A few months ago, as indicated on this blog, I was contacted by ISR editors to write a piece on Rao-Blackwellisation, towards a special issue celebrating Calyampudi Radhakrishna Rao’s 100th birthday. Gareth Roberts and I came up with this survey, now on arXiv, discussing different aspects of Monte Carlo and Markov Chain Monte Carlo that pertained to Rao-Blackwellisation, one way or another. As I discussed the topic with several friends over the Fall, it appeared that the difficulty was more in setting the boundaries. Than in finding connections. In a way anything conditioning or demarginalising or resorting to auxiliary variates is a form of Rao-Blackwellisation. When re-reading the JASA Gelfand and Smith 1990 paper where I first saw the link between the Rao-Blackwell theorem and simulation, I realised my memory of it had drifted from the original, since the authors proposed there an approximation of the marginal based on replicas rather than the original Markov chain. Being much closer to Tanner and Wong (1987) than I thought. It is only later that the true notion took shape. [Since the current version is still a draft, any comment or suggestion would be most welcomed!]

order, order!

Posted in Books, pictures, Statistics, University life with tags , , , , , , on June 9, 2020 by xi'an

A very standard (one-line) question on X validated, namely whether min(X,Y) could enjoy a finite mean when both X and Y had infinite means [the answer is yes, possibly!] brought a lot of traffic, including an incorrect answer and bringing it to be one of the “Hot Network Questions“, for no clear reason. Beside my half-Cauchy example, some answers pointed out the connection between mean and cdf, as integrated cdf on the negative half-line and integrated complement cdf on the positive half-line, and between mean and quantile function, as

\mathbb E[T(X)]=\int_0^1 T(Q_X(u))\text{d}u

since it nicely expands to

\mathbb E[T(X_{(k)})]=\int_0^1 \frac{u^{k-1}(1-u)^{n-k-1}}{B(k,n-k)}T(Q_X(u))\text{d}u

but I remain bemused by the excitement..! (Including the many answers and the lack of involvement of the OP.)

Bertrand-Borel debate

Posted in Books, Statistics with tags , , , , , , , , , , , , , on May 6, 2019 by xi'an

On her blog, Deborah Mayo briefly mentioned the Bertrand-Borel debate on the (in)feasibility of hypothesis testing, as reported [and translated] by Erich Lehmann. A first interesting feature is that both [starting with] B mathematicians discuss the probability of causes in the Bayesian spirit of Laplace. With Bertrand considering that the prior probabilities of the different causes are impossible to set and then moving all the way to dismiss the use of probability theory in this setting, nipping the p-values in the bud..! And Borel being rather vague about the solution probability theory has to provide. As stressed by Lehmann.

“The Pleiades appear closer to each other than one would naturally expect. This statement deserves thinking about; but when one wants to translate the phenomenon into numbers, the necessary ingredients are lacking. In order to make the vague idea of closeness more precise, should we look for the smallest circle that contains the group? the largest of the angular distances? the sum of squares of all the distances? the area of the spherical polygon of which some of the stars are the vertices and which contains the others in its interior? Each of these quantities is smaller for the group of the Pleiades than seems plausible. Which of them should provide the measure of implausibility? If three of the stars form an equilateral triangle, do we have to add this circumstance, which is certainly very unlikely apriori, to those that point to a cause?” Joseph Bertrand (p.166)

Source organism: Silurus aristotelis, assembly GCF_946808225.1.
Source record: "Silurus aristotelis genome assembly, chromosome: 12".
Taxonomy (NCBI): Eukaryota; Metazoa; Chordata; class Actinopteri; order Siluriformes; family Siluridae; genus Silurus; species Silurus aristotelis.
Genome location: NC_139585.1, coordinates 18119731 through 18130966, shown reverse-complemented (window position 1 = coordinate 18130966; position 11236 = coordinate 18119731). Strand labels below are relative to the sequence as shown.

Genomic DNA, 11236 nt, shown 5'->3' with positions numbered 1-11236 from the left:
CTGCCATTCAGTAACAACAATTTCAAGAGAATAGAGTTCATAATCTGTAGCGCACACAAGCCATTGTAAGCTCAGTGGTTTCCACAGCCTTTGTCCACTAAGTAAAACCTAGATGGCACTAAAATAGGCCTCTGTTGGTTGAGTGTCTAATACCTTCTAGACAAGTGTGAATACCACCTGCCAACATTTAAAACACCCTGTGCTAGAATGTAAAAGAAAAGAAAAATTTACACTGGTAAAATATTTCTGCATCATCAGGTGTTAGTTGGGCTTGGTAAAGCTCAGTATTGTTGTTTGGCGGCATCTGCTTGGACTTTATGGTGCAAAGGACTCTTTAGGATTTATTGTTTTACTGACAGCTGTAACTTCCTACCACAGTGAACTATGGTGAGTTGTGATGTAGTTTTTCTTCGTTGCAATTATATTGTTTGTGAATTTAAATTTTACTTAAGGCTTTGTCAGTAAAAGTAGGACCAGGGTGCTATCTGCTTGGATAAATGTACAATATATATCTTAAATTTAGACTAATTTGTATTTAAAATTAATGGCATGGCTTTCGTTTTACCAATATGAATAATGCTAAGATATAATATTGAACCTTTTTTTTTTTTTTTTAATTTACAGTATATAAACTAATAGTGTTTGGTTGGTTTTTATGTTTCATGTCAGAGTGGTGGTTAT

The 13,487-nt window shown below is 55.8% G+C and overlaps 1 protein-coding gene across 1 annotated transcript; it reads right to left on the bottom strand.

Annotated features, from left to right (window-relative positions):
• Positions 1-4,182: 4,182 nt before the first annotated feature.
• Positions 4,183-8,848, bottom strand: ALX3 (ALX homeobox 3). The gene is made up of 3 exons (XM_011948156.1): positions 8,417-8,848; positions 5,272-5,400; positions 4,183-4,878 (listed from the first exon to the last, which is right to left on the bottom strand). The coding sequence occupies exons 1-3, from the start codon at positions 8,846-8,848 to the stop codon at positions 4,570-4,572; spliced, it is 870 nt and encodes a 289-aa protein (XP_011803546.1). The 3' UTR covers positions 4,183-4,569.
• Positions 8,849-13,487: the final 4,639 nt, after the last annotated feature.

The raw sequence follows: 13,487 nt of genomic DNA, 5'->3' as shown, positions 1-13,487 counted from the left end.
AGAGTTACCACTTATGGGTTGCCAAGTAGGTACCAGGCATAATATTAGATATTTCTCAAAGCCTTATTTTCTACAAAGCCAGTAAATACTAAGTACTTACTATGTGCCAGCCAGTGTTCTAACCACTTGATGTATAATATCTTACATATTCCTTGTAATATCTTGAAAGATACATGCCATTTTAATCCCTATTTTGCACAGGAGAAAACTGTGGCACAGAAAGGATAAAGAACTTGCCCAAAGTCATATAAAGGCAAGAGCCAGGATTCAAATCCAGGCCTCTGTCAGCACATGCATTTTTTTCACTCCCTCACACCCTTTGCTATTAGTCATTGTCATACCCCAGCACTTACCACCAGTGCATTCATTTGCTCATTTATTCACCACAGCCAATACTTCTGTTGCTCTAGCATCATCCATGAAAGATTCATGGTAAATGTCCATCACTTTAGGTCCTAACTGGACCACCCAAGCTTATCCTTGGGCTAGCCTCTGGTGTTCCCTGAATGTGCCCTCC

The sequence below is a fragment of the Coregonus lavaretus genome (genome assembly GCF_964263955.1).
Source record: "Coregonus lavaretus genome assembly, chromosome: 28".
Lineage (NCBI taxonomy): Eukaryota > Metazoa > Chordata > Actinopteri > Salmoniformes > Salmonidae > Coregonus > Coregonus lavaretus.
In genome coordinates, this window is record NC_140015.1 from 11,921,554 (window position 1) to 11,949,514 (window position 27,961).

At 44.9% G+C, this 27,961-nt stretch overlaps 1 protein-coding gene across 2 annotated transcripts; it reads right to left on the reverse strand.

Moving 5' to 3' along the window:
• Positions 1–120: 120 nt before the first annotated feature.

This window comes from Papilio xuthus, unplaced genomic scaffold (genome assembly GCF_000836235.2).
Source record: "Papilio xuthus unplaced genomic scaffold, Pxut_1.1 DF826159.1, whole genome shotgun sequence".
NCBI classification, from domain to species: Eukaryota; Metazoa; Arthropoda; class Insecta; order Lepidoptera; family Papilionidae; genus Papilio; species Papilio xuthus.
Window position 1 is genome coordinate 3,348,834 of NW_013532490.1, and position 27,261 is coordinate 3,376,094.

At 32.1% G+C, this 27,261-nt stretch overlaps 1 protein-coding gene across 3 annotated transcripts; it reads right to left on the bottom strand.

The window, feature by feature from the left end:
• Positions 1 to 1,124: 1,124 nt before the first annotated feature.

“But whatever objection one can raise from a logical point of view cannot prevent the preceding question from arising in many situations: the theory of probability cannot refuse to examine it and to give an answer; the precision of the response will naturally be limited by the lack of precision in the question; but to refuse to answer under the pretext that the answer cannot be absolutely precise, is to place oneself on purely abstract grounds and to misunderstand the essential nature of the application of mathematics.” Emile Borel (Chapter 4)

Another highly interesting objection of Bertrand is somewhat linked with his conditioning paradox, namely that the density of the observed unlikely event depends on the choice of the statistic that is used to calibrate the unlikeliness, which makes complete sense in that the information contained in each of these statistics and the resulting probability or likelihood differ to an arbitrary extend, that there are few cases (monotone likelihood ratio) where the choice can be made, and that Bayes factors share the same drawback if they do not condition upon the entire sample. In which case there is no selection of “circonstances remarquables”. Or of uniformly most powerful tests.